In-depth coverage of the candidates and the issues, all leading up to the Aug. 5 primary and the Nov. 4 general election.
A presidential voting process developed by the country's Founding Fathers has long spurred dissent and apathy among voters.
The Electoral College is a process in which the general public casts votes for an electorate that promises to in turn vote for a favored candidate. Electoral votes are apportioned among states, and it is possible to win the popular vote but lose the election.
Critics say the Electoral College is an undemocratic process and that every person's vote should count.
The mechanics, alternatives and obstacles to creating alternatives to the process were discussed by a three-person panel in "Constitution Day: The Historical, Political and Constitutional Aspects of the Electoral College," at the Dole Institute of Politics. The event, which attracted about 150 people, was not only part of Constitution Day observances, but also the Dole Institute's fall lecture series dubbed POTUS, The Next President of the United States.
Jonathan Earle, a KU history professor and associate director of the Dole Institute, discussed the background of the Electoral College. Part of its origin was rooted in the fact the Founding Fathers "were terrified of direct elections," he said. "They didn't trust ordinary voters to make the right choice."
In the modern world, "you think you are voting for John McCain; you are actually voting for a slate of electors," Earle said.
Paul Schumaker, KU political science professor, discussed an extensive study he and numerous other political science professors conducted to analyze potential methods to propose instead of the Electoral College. He organized a conference after the 2000 election, when Al Gore won the popular vote but lost to George W. Bush. Alternatives include a popular plurality, district plan, bonus plan and a national compact. Though the Electoral College failed a test of criteria, it was still approved by the professors.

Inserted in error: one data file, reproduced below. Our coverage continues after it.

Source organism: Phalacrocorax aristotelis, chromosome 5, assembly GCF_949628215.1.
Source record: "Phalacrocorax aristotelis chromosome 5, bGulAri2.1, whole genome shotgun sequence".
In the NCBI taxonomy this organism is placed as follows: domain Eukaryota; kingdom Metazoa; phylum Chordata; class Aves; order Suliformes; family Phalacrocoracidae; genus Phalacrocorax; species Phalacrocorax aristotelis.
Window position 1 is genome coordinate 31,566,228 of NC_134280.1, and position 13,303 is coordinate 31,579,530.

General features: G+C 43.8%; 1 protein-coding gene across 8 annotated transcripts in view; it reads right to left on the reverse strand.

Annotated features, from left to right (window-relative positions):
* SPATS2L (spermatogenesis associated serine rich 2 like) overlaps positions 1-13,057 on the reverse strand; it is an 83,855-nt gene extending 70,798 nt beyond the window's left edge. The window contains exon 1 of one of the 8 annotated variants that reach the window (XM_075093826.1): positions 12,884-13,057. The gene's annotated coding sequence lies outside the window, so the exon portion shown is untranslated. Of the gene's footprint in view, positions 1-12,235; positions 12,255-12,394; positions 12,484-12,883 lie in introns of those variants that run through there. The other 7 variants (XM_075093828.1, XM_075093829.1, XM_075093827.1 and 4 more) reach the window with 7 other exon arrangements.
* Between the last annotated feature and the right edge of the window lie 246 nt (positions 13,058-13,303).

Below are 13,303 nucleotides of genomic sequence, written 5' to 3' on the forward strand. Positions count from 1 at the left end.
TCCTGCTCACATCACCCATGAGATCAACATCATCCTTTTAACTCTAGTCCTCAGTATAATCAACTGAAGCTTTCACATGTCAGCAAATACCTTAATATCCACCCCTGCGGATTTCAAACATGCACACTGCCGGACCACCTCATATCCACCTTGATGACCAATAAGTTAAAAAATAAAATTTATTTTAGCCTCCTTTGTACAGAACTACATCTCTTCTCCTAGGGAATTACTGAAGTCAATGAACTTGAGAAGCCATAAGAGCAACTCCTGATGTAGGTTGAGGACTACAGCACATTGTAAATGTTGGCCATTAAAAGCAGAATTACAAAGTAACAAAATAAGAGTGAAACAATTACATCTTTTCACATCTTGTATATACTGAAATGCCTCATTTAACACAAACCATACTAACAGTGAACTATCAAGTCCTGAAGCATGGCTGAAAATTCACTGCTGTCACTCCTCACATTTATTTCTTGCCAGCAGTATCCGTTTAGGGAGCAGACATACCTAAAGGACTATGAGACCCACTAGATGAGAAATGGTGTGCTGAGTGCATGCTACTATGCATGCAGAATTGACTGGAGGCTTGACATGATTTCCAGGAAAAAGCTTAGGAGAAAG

Schumaker said people believe the Electoral College system is legitimate, and will accept it, no matter the result.
Richard Levy, a KU J.B. Smith distinguished professor of law, explained the mechanics of law and the provisions that make it difficult for the Constitution to be amended.
"As much as we might like to change, I'm not sure how we can get there because there is an awful lot of vested interests that are at stake and in play that make it difficult to change," Levy said.
A two-thirds majority of both houses of Congress to propose a constitutional amendment and a ratification of the amendment by three-fourths of the states would be required to make the change.
Getting agreement in Congress and having states be willing to possibly give up their solid Democrat or Republican holdings are among the challenges, according to Levy.